The cardiac structures, the dynamics of the atrioventricular (AV) and semilunar valve structures were thus recognized: a rational diagnostic approach was followed consisting first in the anatomical identification of the cardiac segments and subsequently in their sequential connection, a sequential approach that let to recognize almost of the entire malformation spectrum of CHD. The ventricular function, the size of the heart chambers, the septal thicknesses, and the walls of the ventricles were studied using a one-dimensional technique. 

One-dimensional echocardiography and pulsed Doppler (PW) were used to evaluate the rhythm disturbances; the heart rate was determined by positioning the Doppler on the outflows of the great arteries and calculating the interval between two waves of ventricular systole and the mechanical PR by positioning the Doppler on the mitro-aortic junction and calculating the interval between the mitral A wave and the beginning of the ventricular systole wave.

Statistical Analysis

The SPSS 26 program was used for the statistical analysis, the population studied was divided into numerical variables (year, age, gestational period, timing) and categorical (previous pregnancies, previous abortions, family history, diabetes gestation, infections, autoimmune diseases, teratogenic therapy, extracardiac malformations, fetal heart disease, TOP, correct, incomplete or similar fetal diagnosis, death). Synthetic and variability indicators and prevalence were calculated from the variables.

The χ2 test was used to evaluate the association between two variables and their significance. Survival was described with Kaplan Meier curves.

We considered with a separate analysis the population of group 1, evaluating the impact of prenatal diagnosis on the incidence of TOP and postnatal mortality.



In four years have been performed a total of 2495 prenatal echocardiography exams, a mean of 550 per year (480 at the MPCC, 70 at the GNH) with a maximum of 634 in 2018 and a minimum of 494 in 2019; the prevalence of CHD was 17,5 % relatively constant over the study period.

Most of the fetal echocardiography exams (67%) were requested by gynecologists; the others from rheumatologists, geneticists and cardiologists.

The indications for fetal echocardiography were suspected heart diseases, maternal diseases, chromosomal or extracardiac anomalies, family history of CHD or fetal risk factors (table 2). The main indication for which pregnant women were sent to our observation was the suspicion of CHD, which alone constitutes 61.4% of examination requests. 

Table 2. Indications for fetal echocardiography.

CHD was diagnosed on 439 of 2495 fetal echocardiography with a prevalence of 17.5%. The mean GA at the time of the first diagnosis was 24.3 w (min 13 w, max 40 w, median 23 w); less than 24 GA in 262 patients (60%) and greater than 24 GA in 174 (40%).

The mean age of the pregnant examined with pathological fetus was 31.7 years (min 14 years, max 49 years). Among all examined pregnancies, 264 (60%) were multiparous, 9 (2%) were twins, and of these one was triplets. About 20% of pregnant women had a history of holy abortion, so we analyzed whether this data could have an impact on the incidence of CHD. Our results showed that this factor was present between 20 and 25% in groups 1 - 3 - 4, and around 10% in the remaining groups. Then there wasn’t a correlation (p 0.08) between polyabortivity and the anatomical type of CHD.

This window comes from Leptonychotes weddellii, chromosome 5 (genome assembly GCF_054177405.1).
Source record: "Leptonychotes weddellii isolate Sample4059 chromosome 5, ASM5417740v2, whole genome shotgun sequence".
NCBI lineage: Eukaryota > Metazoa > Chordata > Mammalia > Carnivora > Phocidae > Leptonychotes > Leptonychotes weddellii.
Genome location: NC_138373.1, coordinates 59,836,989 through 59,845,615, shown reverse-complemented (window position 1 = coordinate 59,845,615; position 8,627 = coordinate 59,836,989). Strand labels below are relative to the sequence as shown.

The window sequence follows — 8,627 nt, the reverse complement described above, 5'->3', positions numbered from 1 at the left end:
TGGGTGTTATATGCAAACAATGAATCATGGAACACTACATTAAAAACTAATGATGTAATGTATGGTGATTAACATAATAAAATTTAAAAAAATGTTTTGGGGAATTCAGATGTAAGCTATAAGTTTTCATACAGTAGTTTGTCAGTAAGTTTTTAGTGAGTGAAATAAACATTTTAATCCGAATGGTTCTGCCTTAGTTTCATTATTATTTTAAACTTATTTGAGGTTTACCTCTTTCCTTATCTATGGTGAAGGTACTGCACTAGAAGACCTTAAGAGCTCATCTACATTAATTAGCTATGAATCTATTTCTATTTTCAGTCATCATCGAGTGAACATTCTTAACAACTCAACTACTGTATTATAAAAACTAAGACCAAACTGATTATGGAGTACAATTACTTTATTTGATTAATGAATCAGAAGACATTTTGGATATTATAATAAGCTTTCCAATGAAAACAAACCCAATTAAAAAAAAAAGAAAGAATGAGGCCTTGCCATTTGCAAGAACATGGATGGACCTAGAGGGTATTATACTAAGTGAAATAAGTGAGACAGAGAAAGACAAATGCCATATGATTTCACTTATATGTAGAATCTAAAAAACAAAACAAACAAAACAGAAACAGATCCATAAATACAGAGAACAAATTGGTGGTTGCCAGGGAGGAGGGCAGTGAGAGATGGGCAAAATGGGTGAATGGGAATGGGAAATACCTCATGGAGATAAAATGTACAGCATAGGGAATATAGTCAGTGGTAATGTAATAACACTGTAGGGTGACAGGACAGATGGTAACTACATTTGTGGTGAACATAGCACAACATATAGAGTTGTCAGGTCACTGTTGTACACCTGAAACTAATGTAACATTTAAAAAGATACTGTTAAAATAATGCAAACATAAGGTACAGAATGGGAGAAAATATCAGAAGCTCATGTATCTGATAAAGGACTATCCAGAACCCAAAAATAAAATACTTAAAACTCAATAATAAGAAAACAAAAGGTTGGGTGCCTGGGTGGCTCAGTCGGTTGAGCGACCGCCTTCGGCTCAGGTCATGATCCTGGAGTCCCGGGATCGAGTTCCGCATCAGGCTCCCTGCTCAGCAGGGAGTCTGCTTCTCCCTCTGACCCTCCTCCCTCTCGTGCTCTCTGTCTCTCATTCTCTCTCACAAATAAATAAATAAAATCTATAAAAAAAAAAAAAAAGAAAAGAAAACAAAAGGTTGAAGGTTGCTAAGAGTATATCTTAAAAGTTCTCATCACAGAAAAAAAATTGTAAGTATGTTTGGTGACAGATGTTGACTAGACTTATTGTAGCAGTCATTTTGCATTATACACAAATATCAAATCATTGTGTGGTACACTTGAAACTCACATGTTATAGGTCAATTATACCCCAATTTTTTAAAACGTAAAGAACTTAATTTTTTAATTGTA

Table 3. Clinical parameters.

Family history of CHD was present in 28 women (6,4%), among groups it was more frequent in group 3 (7,9 %), but without an incidence statistically significative (p 0,7).

Maternal diseases were present in 20 pregnants (4.5%), the most frequent was Hashimoto thyroiditis but there’s not a cause-effect correlation between autoimmune thyroiditis and CHD. It was more frequent because is the most common endocrinopathy wide in women.

Fetal chromosomal anomalies were present in 12 (2.7%) cases (5 cases of AVD and 1 of VSD associated to 21 trisomy, 3 cases of VSD associated to 18 trisomies, and 3 cases of truncus arteriosous associated with respectively Oliver-Adams S., Di George S. and chromosomal imbalance).

Fetal extracardiac anomalies were diagnosed in 38 (8.7%) pregnant women and the most common were polyhydramnios, unique umbilical artery, radius agenesis, omphalocele, diaphragmatic hernia, cleft lip and palate, and intestinal abnormalities.

Among overall fetal echocardiographic exams were diagnosed 439 CHD divided into 6 groups as in the graph. 1.

Graphic 1/ Figure 1. Total fetal diagnoses and their frequency

The largest group is the fourth (38.9%) including cardiac malformations that require post-natal follow-up (aortic stenosis, isolated aortic coarctation, pulmonary stenosis, Ebstein's anomaly, perimembranous VSD, cardiomyopathies, cardiac tumors); the group 3 (conotruncal anomalies, malalignment VSD, inlet VSD, atrioventricular defects, aortic coarctation with VSD) accounts 26.2% of diagnosis, the group 1 (univentricular heart, HLHS, heterotaxy S.) accounts 13.2% of cardiac malformations, the group 5 (muscle VSD, venous return anomalies) 9%, the group 2 (TGA) 7% and group 6 (arrhythmias) 6.4% (Graph. 1, Table 4).

Table 4. Diagnosis of CHD.